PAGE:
It is difficult to comprehend that bacteria can actually be good for us, yet this is precisely the case with probiotics. Probiotics are beneficial bacteria that reside in our gut. In fact, you have more bacteria in your body than cells. For optimal human functioning, we must maintain a balance of a variety of strains of these favorable bacteria, as any imbalance allowed to flourish will lead to a whole host of problems, most prominently, digestive disorders.
According to the National Institute of Diabetes and Kidney Diseases, approximately 70 million Americans experience some kind of digestive disruption, at a cost of over $100 billion dollars a year in healthcare costs. This statistic is very plausible when we contemplate the many factors that contribute to the decline of beneficial bacteria. Some of the most common include: tap water, antibiotic use, poor diet, stress and prescription medications. Most of us have required an antibiotic in order to treat an infection that may pose a danger to our well-being, and we are very lucky to have them. Yet, antibiotics do not have the ability to differentiate between bacteria. Antibiotics simply flush the gut of all bacteria, both good and bad. Failure to reflorate the gut with good bacteria leaves us open to further infections, a weakened immune system prone to further illnesses and digestive disturbances. Surprisingly, the same goes for our tap water. Any and all water that has been treated with fluoride or chlorine will kill the good bacteria. Which leads us to the importance of diet.
It seems presumptive that a good diet leads to a healthy gut, but it is much deeper than that when we throw probiotics in to the mix. However, we must first understand the role of prebiotics. A good way to view prebiotics is to think of a garden. We begin by amending the soil with nutrients that help plants thrive. As those plants grow, we feed them healthy fertilizers to promote robust growth. Prebiotics do just this, they consist of soluble fibers that feed the good bacteria so that they can proliferate and flourish. When we consume a diet devoid of nutrient-rich food we deprive our gut of the beneficial flora it needs to maintain health.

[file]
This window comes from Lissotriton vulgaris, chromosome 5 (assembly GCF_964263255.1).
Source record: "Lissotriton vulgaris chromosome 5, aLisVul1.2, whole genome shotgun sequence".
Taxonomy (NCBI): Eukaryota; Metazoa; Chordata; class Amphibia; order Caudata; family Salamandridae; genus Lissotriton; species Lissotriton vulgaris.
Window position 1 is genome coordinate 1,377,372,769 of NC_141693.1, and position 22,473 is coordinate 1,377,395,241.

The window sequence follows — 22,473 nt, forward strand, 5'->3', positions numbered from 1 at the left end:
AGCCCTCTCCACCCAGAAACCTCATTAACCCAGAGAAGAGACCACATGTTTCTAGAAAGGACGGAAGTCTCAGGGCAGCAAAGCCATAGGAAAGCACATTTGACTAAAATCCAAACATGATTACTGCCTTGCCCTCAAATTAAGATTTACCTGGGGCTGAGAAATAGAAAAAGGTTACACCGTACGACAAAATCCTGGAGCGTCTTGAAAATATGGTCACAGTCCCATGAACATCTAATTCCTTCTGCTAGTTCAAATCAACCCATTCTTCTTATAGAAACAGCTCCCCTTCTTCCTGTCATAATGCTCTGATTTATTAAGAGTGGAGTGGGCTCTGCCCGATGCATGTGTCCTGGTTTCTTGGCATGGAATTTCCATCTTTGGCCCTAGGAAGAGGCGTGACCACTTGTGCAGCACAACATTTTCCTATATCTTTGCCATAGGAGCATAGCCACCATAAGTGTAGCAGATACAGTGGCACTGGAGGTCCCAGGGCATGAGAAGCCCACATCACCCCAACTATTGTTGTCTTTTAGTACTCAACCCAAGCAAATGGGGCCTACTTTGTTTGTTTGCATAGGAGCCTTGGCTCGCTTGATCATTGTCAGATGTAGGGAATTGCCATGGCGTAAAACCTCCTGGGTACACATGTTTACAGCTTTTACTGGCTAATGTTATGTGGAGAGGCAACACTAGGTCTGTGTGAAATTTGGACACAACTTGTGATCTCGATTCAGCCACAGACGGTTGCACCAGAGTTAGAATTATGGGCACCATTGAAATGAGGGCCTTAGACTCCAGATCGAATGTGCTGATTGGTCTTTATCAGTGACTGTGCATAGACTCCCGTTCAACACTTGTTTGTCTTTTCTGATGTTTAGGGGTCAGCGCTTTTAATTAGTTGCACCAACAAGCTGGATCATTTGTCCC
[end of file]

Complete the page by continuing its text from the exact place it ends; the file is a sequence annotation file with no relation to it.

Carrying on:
At one point in time, humans regularly consumed foods rich in probiotics and prebiotics. We consumed prebiotics composed of soluble fiber from raw foods such as garlic, dandelion greens, Jerusalem artichokes, asparagus and under-ripe bananas—to name just a few. Before refrigeration, fermentation was a necessary component of food preservation that created a product full of probiotics. We peer through a window deep into our past when pondering some of the most common fermented, probiotic-rich foods. Kefir, around for over 3,000 years, originated in Russia and Turkey where it translates to “feeling good.” Kombucha is believed to have originated in 212 B.C. near China and Japan. There’s also sauerkraut from Germany, Kimchi from Korea, miso from Japan and kvass from Eastern Europe; all wonderfully prepared fermented foods that have maintained human intestinal health for centuries.
The bacteria residing in our digestive tract has now become a burgeoning area of study, with current research unveiling the huge role probiotics and prebiotics play in overall health. More than simply a means to optimal digestion, healthy bacteria in your gut means a healthier you. Eighty percent of our immune system is now said to reside in our gut. Good bacteria compete for space with any harmful microorganisms that you may be exposed to, which means that if you maintain healthy bacteria levels in your gut, it is possible to ward off most common illnesses.
More studies are revealing the tremendous role prebiotics play in mental health. Those common phrases, “Trust your gut” and “Gut instincts” are not far off from what science is now uncovering about how invariably linked our gut is to our brain. Intestinal health is now noted as a way to keep anxiety and depression at bay, in some studies showing similar efficacy to prescriptions for these disturbances. Your brain is in constant communication with your digestive tract—what do you think it is saying to you?
By Kim Falter